Nearly six months after the United States first went into lockdown due to the coronavirus, the business world is far from what it was pre-pandemic. In what has been often referred to as “the new normal,” businesses are working harder to bring in sales, while battling a tough, but seemingly recovering economy; the threat of furloughs or layoffs; sick or fearful employees; and additional safety precautions.
David Gordon, president, Channel Marketing Group, has been exploring the effects of coronavirus on the electrical industry since the beginning of the pandemic on his website (www.electricaltrends.com), in addition to partnering with DISC Corp. on multiple COVID-19 electrical distribution sentiment surveys.
He says over the past six months, companies have had to endure and adapt their business. Even with the most optimistic vaccine predictions, mass inoculations likely wouldn’t occur until mid-next year. Companies will need to continue to adapt, while also having plans that enable them to capture business for the next 18 months assuming that the COVID environment doesn’t change.
However, Gordon believes what the electrical industry is experiencing is less of a “new normal” and more of the “next evolution,” since the pandemic has accelerated change in so many areas. Despite the many challenges presented by the pandemic, it has also granted opportunities for creativity, as electrical distributors and independent manufacturers’ rep agencies experiment with new, unique marketing and sales strategies that help their companies find success and adapt toward this next evolution.
Since the pandemic will likely not be going away anytime soon, it’s more important now than ever before to take a step back, examine current sales and marketing practices in the scope of a continually digitalized world, and decide what changes — if any — need to be implemented. The editors of Electrical Wholesaling spoke to both industry veterans and newcomers to seek the top 10 tips on how to flourish in this post-pandemic, very virtual electrical industry.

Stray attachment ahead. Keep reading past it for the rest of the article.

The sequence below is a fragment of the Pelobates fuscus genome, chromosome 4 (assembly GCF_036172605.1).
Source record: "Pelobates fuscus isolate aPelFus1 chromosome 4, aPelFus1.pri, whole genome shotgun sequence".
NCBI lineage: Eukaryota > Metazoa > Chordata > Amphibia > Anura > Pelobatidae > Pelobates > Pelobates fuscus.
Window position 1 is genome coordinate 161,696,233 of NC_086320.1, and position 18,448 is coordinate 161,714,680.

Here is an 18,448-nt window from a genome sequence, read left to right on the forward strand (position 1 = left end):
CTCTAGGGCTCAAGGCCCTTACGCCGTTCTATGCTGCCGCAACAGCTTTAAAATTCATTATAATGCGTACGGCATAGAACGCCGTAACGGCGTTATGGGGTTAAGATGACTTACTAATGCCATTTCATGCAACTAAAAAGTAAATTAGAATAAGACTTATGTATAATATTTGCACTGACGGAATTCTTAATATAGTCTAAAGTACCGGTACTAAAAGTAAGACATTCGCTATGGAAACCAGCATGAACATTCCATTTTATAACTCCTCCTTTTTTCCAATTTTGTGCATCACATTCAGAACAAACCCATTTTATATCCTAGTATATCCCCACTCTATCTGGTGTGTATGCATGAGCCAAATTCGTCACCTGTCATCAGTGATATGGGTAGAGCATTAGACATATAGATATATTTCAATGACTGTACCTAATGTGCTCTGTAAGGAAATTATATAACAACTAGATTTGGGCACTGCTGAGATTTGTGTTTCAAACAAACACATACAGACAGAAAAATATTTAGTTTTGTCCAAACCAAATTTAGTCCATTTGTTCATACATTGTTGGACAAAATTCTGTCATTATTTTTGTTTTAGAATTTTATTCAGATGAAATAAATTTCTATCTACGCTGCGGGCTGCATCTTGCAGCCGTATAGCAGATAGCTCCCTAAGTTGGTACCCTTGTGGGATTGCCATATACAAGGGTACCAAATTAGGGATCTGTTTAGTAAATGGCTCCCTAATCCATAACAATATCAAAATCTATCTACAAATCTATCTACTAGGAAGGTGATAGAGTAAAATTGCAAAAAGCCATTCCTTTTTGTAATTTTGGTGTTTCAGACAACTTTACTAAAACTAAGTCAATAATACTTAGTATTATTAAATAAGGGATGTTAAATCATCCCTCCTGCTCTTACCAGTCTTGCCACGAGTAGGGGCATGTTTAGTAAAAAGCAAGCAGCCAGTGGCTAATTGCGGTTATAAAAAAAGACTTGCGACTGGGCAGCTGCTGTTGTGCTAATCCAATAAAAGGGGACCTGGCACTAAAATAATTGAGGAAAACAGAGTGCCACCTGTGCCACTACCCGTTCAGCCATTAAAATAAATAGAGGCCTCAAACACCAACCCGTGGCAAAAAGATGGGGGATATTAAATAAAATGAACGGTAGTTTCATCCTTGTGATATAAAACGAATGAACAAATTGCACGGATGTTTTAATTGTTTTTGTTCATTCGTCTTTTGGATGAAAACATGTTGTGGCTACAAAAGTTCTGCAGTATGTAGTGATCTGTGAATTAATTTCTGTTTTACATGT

#1: Pick up a camera or smart phone. One of the most common — and successful — marketing practices to come out of the pandemic is bringing products to customers via video format. Flynn & Reynolds Agency, Inc., a manufacturers’ rep agency based in Tewskbury, MA, has found massive success with its new video campaign, launched by President Greg Reynolds and his daughter, Becky Reynolds, a junior at Bryant University in Rhode Island who is interning at the company. The company had previously experimented with videos before she began interning, says Becky, but they were quite long and just explained a product with little action.
“I told him, ‘We should be more interactive, like pick a product that you can install or something,’” she shares. “And our videos ended up being way more successful. The first one we posted got 3,000 views, so then we realized that was the path that we needed to go on.”